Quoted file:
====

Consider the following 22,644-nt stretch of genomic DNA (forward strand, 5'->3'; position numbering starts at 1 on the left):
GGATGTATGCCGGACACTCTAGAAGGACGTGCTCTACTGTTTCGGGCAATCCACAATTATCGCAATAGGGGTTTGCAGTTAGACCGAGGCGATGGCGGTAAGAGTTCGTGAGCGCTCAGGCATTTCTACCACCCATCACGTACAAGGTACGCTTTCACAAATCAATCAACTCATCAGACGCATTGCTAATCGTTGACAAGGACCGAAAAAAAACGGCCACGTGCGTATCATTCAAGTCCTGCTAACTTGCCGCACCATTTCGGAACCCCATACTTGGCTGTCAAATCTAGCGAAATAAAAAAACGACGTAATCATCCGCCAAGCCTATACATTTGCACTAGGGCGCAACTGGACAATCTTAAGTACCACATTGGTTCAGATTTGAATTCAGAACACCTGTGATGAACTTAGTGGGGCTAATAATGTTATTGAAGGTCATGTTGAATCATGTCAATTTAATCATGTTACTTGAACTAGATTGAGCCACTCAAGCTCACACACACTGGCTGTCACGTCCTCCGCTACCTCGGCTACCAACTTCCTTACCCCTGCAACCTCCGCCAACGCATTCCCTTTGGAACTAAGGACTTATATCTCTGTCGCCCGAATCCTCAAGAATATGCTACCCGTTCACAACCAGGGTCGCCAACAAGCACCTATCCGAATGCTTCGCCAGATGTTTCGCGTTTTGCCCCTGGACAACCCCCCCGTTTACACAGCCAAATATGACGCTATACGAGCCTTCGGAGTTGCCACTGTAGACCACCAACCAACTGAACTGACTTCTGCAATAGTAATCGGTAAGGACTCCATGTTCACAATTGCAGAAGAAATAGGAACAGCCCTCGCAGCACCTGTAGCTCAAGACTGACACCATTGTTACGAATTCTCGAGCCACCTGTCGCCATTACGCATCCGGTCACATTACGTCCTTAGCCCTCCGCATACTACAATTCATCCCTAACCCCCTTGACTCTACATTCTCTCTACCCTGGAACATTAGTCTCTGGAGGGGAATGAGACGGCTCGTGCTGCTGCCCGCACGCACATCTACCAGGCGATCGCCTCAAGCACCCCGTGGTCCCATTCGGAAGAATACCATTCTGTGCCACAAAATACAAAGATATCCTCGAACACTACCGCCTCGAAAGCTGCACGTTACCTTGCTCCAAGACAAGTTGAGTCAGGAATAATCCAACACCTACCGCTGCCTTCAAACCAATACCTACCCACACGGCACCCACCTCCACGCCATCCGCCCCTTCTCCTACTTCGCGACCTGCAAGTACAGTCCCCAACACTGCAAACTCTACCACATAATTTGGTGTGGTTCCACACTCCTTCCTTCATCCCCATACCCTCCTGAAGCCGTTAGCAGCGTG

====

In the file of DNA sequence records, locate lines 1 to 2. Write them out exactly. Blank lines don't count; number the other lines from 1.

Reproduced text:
Consider the following 22,644-nt stretch of genomic DNA (forward strand, 5'->3'; position numbering starts at 1 on the left):
GGATGTATGCCGGACACTCTAGAAGGACGTGCTCTACTGTTTCGGGCAATCCACAATTATCGCAATAGGGGTTTGCAGTTAGACCGAGGCGATGGCGGTAAGAGTTCGTGAGCGCTCAGGCATTTCTACCACCCATCACGTACAAGGTACGCTTTCACAAATCAATCAACTCATCAGACGCATTGCTAATCGTTGACAAGGACCGAAAAAAAACGGCCACGTGCGTATCATTCAAGTCCTGCTAACTTGCCGCACCATTTCGGAACCCCATACTTGGCTGTCAAATCTAGCGAAATAAAAAAACGACGTAATCATCCGCCAAGCCTATACATTTGCACTAGGGCGCAACTGGACAATCTTAAGTACCACATTGGTTCAGATTTGAATTCAGAACACCTGTGATGAACTTAGTGGGGCTAATAATGTTATTGAAGGTCATGTTGAATCATGTCAATTTAATCATGTTACTTGAACTAGATTGAGCCACTCAAGCTCACACACACTGGCTGTCACGTCCTCCGCTACCTCGGCTACCAACTTCCTTACCCCTGCAACCTCCGCCAACGCATTCCCTTTGGAACTAAGGACTTATATCTCTGTCGCCCGAATCCTCAAGAATATGCTACCCGTTCACAACCAGGGTCGCCAACAAGCACCTATCCGAATGCTTCGCCAGATGTTTCGCGTTTTGCCCCTGGACAACCCCCCCGTTTACACAGCCAAATATGACGCTATACGAGCCTTCGGAGTTGCCACTGTAGACCACCAACCAACTGAACTGACTTCTGCAATAGTAATCGGTAAGGACTCCATGTTCACAATTGCAGAAGAAATAGGAACAGCCCTCGCAGCACCTGTAGCTCAAGACTGACACCATTGTTACGAATTCTCGAGCCACCTGTCGCCATTACGCATCCGGTCACATTACGTCCTTAGCCCTCCGCATACTACAATTCATCCCTAACCCCCTTGACTCTACATTCTCTCTACCCTGGAACATTAGTCTCTGGAGGGGAATGAGACGGCTCGTGCTGCTGCCCGCACGCACATCTACCAGGCGATCGCCTCAAGCACCCCGTGGTCCCATTCGGAAGAATACCATTCTGTGCCACAAAATACAAAGATATCCTCGAACACTACCGCCTCGAAAGCTGCACGTTACCTTGCTCCAAGACAAGTTGAGTCAGGAATAATCCAACACCTACCGCTGCCTTCAAACCAATACCTACCCACACGGCACCCACCTCCACGCCATCCGCCCCTTCTCCTACTTCGCGACCTGCAAGTACAGTCCCCAACACTGCAAACTCTACCACATAATTTGGTGTGGTTCCACACTCCTTCCTTCATCCCCATACCCTCCTGAAGCCGTTAGCAGCGTG